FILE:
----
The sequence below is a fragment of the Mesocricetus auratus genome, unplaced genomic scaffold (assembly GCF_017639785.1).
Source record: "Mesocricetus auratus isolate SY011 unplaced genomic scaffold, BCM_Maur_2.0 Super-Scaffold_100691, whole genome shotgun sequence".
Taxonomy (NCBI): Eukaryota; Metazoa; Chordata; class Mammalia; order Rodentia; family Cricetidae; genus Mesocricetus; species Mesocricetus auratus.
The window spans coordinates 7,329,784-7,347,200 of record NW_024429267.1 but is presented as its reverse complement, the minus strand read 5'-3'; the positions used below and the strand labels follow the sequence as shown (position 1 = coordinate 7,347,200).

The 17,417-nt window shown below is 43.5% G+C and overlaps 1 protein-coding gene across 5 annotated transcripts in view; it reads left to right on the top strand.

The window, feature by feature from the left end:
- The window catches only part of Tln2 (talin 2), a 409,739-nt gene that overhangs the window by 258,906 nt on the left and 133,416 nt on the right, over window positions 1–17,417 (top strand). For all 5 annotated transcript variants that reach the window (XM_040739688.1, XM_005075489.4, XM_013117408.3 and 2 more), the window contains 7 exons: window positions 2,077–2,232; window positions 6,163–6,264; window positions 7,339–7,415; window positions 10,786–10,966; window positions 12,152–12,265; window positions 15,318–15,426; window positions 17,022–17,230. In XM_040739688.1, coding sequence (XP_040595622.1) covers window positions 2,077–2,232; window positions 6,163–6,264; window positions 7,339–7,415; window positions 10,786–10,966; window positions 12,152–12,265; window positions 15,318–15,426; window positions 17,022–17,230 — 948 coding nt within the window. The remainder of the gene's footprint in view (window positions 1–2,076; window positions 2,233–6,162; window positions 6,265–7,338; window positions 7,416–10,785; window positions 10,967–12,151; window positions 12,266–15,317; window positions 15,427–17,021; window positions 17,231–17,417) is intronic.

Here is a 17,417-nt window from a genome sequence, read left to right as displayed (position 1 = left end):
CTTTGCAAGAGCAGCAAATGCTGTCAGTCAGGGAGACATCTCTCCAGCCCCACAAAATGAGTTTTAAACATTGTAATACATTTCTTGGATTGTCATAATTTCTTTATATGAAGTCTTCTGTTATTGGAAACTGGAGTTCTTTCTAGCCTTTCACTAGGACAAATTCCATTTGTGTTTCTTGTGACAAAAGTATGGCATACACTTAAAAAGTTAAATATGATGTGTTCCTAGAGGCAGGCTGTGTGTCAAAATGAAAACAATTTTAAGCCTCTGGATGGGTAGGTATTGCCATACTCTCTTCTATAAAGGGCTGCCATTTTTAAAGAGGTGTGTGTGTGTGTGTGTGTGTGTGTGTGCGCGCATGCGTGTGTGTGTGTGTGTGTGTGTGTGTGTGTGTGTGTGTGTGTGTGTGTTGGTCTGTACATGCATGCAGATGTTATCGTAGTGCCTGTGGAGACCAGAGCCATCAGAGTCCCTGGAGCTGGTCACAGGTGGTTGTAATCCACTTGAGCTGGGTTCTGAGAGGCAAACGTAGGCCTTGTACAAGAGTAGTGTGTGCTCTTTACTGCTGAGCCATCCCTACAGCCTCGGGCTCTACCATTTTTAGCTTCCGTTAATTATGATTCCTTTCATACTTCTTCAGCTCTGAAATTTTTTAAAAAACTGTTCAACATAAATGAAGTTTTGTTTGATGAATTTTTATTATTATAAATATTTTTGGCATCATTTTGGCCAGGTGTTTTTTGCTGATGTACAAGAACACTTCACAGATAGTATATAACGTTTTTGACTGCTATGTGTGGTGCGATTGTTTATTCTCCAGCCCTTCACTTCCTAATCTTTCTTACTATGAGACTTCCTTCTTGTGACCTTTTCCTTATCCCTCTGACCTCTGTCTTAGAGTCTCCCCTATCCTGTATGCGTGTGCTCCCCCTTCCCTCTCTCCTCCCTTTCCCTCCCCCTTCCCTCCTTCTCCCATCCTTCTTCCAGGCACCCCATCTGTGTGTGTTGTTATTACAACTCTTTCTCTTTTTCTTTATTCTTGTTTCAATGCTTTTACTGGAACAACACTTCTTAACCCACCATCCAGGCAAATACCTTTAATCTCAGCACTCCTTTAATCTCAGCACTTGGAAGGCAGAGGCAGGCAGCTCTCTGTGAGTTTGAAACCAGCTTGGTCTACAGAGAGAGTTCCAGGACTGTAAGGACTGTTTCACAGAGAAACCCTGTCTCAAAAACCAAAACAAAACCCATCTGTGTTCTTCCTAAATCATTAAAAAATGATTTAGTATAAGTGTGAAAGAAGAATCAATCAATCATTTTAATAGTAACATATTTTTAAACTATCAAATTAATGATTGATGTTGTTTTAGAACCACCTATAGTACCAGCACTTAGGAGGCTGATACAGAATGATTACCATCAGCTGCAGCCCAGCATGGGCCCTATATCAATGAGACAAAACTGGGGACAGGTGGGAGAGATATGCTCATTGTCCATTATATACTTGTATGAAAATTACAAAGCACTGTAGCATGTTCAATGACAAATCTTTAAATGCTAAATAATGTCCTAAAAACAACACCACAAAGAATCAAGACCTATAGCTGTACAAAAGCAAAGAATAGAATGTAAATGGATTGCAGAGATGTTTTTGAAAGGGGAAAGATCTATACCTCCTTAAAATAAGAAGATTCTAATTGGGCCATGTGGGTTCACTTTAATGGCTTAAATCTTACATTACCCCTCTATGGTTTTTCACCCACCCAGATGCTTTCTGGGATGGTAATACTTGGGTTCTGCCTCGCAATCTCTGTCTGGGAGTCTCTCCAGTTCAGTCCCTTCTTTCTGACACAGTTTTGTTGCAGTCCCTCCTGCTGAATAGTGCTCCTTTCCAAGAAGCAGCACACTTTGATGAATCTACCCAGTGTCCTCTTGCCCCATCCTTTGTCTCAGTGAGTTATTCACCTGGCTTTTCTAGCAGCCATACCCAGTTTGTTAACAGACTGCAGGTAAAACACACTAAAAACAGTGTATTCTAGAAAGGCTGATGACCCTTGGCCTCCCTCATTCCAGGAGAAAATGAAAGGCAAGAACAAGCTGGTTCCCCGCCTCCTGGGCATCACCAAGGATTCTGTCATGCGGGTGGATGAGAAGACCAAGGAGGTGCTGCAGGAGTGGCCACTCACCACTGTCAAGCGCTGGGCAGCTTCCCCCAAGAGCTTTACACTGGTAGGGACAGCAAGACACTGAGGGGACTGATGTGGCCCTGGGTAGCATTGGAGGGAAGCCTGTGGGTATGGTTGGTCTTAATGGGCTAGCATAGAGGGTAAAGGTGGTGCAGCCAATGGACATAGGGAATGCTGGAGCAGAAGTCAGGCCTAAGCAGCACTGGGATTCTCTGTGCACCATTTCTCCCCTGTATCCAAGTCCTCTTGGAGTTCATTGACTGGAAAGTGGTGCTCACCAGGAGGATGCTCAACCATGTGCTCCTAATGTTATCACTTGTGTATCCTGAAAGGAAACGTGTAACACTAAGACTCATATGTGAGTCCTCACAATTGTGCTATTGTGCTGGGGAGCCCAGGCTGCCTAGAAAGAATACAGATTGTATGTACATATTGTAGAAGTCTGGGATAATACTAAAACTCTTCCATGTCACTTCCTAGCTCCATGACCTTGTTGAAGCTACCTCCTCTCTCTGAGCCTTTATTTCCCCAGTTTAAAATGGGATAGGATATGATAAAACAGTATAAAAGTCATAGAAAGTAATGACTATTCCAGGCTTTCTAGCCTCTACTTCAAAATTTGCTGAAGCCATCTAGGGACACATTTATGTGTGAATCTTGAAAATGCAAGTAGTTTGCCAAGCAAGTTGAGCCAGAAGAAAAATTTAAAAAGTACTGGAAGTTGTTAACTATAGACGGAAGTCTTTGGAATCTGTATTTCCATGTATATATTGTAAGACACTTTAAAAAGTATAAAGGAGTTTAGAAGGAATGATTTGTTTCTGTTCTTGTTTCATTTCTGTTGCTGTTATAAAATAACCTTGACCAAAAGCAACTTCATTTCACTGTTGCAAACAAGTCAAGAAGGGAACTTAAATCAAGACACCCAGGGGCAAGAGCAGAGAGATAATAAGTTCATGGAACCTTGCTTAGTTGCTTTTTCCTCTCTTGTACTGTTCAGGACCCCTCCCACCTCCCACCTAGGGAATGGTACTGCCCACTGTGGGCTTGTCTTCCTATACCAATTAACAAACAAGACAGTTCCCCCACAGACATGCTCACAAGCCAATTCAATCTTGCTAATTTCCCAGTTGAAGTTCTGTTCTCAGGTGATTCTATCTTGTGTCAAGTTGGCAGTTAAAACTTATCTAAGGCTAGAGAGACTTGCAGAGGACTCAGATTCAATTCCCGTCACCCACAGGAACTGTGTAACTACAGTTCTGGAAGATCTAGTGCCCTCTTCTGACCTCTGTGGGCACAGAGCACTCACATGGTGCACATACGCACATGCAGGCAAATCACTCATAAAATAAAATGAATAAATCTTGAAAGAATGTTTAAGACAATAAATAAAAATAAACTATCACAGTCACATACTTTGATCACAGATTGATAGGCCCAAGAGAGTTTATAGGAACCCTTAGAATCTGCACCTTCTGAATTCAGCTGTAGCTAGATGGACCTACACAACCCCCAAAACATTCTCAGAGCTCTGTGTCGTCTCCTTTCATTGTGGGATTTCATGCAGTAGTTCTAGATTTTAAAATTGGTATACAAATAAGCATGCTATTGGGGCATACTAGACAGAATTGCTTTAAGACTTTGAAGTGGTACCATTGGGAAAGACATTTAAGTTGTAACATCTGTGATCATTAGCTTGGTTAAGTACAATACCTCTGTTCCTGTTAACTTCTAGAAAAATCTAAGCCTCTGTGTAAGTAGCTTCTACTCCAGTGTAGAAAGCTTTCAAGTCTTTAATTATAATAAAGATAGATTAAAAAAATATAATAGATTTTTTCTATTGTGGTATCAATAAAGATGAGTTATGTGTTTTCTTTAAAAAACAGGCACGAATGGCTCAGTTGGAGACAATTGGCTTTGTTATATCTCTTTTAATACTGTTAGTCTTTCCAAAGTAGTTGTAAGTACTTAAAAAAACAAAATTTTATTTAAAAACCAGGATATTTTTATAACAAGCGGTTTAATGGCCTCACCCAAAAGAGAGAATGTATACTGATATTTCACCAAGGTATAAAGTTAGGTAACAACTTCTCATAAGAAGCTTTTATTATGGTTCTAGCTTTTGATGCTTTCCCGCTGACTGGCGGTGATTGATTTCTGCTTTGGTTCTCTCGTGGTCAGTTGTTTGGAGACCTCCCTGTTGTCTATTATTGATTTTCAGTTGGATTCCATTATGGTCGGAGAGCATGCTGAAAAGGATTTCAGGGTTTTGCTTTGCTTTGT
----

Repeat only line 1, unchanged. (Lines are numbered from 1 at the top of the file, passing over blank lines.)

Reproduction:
The sequence below is a fragment of the Mesocricetus auratus genome, unplaced genomic scaffold (assembly GCF_017639785.1).